Legal online gaming in the United States is in its infancy, and individuals who understand what is needed for it to grow and prosper will also grow and prosper. That’s what happened for Anna Sainsbury.
She got her first taste of the technology needed to operate and regulate online gaming when she served as commercial director for testing lab TST, which is now the internet gaming testing division for Gaming Laboratories International. She left TST to enter the consulting world. It was then, while working with the DC Lottery on what would have been the first internet gaming system in the United States, that she realized how crucial geolocation was about to become in any jurisdiction limited by boundaries and borders.
“The federal regulations we were following required quite stringent geolocation technologies that didn’t exist in the market at that time,” she says. “That’s where the idea of GeoComply was born.”
Two years later, with an office in Las Vegas, Sainsbury and her partners decided that New Jersey was the future of the company.
“We’ve been lucky enough to obtain 90 percent of the geolocation market in the state’s recently launched online gaming market,” she says.
There’s a reason for GeoComply’s dominance in New Jersey: superior technology.
“When we first started looking for a complete geolocation solution,” she explains, “it wasn’t just one data source that we needed. A whole group of data sources was necessary in order to approve players no matter what device they were using. We also needed to satisfy the reasonably designed requirement issued by the Department of Justice.”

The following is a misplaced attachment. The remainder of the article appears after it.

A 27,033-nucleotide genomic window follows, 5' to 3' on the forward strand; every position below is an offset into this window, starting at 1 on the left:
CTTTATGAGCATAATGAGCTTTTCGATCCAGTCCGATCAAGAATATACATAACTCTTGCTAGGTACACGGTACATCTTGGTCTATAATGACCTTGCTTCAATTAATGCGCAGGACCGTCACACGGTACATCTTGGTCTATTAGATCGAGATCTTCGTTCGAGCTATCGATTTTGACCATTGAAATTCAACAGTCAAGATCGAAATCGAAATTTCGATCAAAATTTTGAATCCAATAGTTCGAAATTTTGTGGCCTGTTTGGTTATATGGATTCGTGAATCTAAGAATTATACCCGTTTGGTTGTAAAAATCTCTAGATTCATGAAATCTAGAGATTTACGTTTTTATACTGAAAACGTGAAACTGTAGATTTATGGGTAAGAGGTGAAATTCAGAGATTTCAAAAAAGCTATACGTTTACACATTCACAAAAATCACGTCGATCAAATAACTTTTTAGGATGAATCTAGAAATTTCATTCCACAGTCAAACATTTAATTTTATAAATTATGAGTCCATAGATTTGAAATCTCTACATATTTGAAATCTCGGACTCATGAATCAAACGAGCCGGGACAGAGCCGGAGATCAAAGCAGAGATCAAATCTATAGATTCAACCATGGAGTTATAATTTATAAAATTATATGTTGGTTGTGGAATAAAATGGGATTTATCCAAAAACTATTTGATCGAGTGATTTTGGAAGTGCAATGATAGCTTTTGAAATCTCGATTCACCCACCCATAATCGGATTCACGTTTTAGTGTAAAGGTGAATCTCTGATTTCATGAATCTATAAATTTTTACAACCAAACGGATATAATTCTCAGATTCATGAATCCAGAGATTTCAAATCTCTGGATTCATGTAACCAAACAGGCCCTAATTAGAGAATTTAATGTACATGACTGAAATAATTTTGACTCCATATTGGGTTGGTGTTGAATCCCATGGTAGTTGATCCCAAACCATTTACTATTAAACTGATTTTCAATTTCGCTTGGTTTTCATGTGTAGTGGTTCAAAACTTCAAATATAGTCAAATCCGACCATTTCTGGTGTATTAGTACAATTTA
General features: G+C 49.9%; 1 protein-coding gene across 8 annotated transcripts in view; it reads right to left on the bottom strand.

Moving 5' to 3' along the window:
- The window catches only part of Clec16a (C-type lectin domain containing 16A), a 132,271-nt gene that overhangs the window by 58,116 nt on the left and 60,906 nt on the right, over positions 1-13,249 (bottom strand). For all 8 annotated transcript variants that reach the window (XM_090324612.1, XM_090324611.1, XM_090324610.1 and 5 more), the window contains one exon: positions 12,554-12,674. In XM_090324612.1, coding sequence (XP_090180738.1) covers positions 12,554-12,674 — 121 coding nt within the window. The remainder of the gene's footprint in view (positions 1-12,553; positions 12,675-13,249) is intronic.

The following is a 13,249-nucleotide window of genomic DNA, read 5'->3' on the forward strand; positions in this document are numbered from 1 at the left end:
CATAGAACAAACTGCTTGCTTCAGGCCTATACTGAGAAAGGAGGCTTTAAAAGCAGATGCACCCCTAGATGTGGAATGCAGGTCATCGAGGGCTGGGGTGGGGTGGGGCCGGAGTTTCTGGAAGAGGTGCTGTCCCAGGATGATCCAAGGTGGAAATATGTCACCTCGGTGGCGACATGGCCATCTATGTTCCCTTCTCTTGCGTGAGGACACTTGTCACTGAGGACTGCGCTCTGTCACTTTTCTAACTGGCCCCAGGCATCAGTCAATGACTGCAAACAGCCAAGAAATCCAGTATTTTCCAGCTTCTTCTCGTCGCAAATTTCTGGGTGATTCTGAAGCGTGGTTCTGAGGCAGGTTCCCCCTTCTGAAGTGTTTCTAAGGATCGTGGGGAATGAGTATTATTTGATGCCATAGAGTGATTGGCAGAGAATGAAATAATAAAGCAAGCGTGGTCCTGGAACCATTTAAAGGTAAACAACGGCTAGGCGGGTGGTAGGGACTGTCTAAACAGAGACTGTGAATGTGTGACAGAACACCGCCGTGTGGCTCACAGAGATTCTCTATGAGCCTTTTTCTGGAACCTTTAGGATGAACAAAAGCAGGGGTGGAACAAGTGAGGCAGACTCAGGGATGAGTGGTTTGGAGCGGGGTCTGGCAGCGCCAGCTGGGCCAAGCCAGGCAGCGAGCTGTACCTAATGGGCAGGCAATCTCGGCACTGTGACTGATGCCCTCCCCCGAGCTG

Sainsbury says the company collected every kind of geolocation indicator, collecting as many different database partners as they could get.
“We wanted to be sure that no matter what the scenario, we would have databases to compare,” she says. “We also established a complicated rules engine to ensure that nobody could spoof the data that was locating them, while providing as much flexibility to our gaming partners as possible.”
The challenges of geolocation in New Jersey are quite unique, says Sainsbury, so much so that the technologies in use in Nevada weren’t going to be enough for the Garden State.
“There are over 1 million (out of 9 million) that live within one mile of the border,” she says. “So we definitely had to rely on more accurate data sources—GPS data, as well as Wi-Fi data. We worked with the regulators to add some extra layers of spoofing protection. We took some existing technology that we had and implemented special detection mechanisms.”
Because of the unique challenges of New Jersey, Sainsbury says the state will become a focal point for the industry.
“New Jersey’s ability to go from no iGaming standards at all to some of the best standards in the industry in six months has been unprecedented,” she says. “This will be motivational to some other states that have been considering online gaming but holding off until there is more certainty. It shows it can be done and can be done with success.”